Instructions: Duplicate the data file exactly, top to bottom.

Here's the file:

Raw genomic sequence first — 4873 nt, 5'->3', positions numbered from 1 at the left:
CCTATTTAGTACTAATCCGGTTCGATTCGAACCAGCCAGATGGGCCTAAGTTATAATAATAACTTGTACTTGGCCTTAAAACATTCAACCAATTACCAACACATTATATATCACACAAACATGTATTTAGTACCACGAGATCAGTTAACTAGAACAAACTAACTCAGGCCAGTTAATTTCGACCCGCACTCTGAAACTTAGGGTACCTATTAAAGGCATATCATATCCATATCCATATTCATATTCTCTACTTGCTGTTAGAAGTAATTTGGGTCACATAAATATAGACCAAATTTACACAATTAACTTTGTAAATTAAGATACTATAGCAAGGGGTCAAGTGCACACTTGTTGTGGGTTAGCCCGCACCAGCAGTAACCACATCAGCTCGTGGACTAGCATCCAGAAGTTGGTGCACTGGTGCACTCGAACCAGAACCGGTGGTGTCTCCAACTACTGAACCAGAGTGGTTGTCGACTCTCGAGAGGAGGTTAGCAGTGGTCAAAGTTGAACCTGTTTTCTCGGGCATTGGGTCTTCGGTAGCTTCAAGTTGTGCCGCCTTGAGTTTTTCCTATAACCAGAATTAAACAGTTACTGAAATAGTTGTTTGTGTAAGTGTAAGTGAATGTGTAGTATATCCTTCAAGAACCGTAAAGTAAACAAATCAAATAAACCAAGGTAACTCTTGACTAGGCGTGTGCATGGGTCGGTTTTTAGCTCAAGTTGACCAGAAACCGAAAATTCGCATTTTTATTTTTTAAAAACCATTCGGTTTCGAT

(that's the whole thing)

Raw genomic sequence first — 4873 nt, 5'->3', positions numbered from 1 at the left:
CCTATTTAGTACTAATCCGGTTCGATTCGAACCAGCCAGATGGGCCTAAGTTATAATAATAACTTGTACTTGGCCTTAAAACATTCAACCAATTACCAACACATTATATATCACACAAACATGTATTTAGTACCACGAGATCAGTTAACTAGAACAAACTAACTCAGGCCAGTTAATTTCGACCCGCACTCTGAAACTTAGGGTACCTATTAAAGGCATATCATATCCATATCCATATTCATATTCTCTACTTGCTGTTAGAAGTAATTTGGGTCACATAAATATAGACCAAATTTACACAATTAACTTTGTAAATTAAGATACTATAGCAAGGGGTCAAGTGCACACTTGTTGTGGGTTAGCCCGCACCAGCAGTAACCACATCAGCTCGTGGACTAGCATCCAGAAGTTGGTGCACTGGTGCACTCGAACCAGAACCGGTGGTGTCTCCAACTACTGAACCAGAGTGGTTGTCGACTCTCGAGAGGAGGTTAGCAGTGGTCAAAGTTGAACCTGTTTTCTCGGGCATTGGGTCTTCGGTAGCTTCAAGTTGTGCCGCCTTGAGTTTTTCCTATAACCAGAATTAAACAGTTACTGAAATAGTTGTTTGTGTAAGTGTAAGTGAATGTGTAGTATATCCTTCAAGAACCGTAAAGTAAACAAATCAAATAAACCAAGGTAACTCTTGACTAGGCGTGTGCATGGGTCGGTTTTTAGCTCAAGTTGACCAGAAACCGAAAATTCGCATTTTTATTTTTTAAAAACCATTCGGTTTCGAT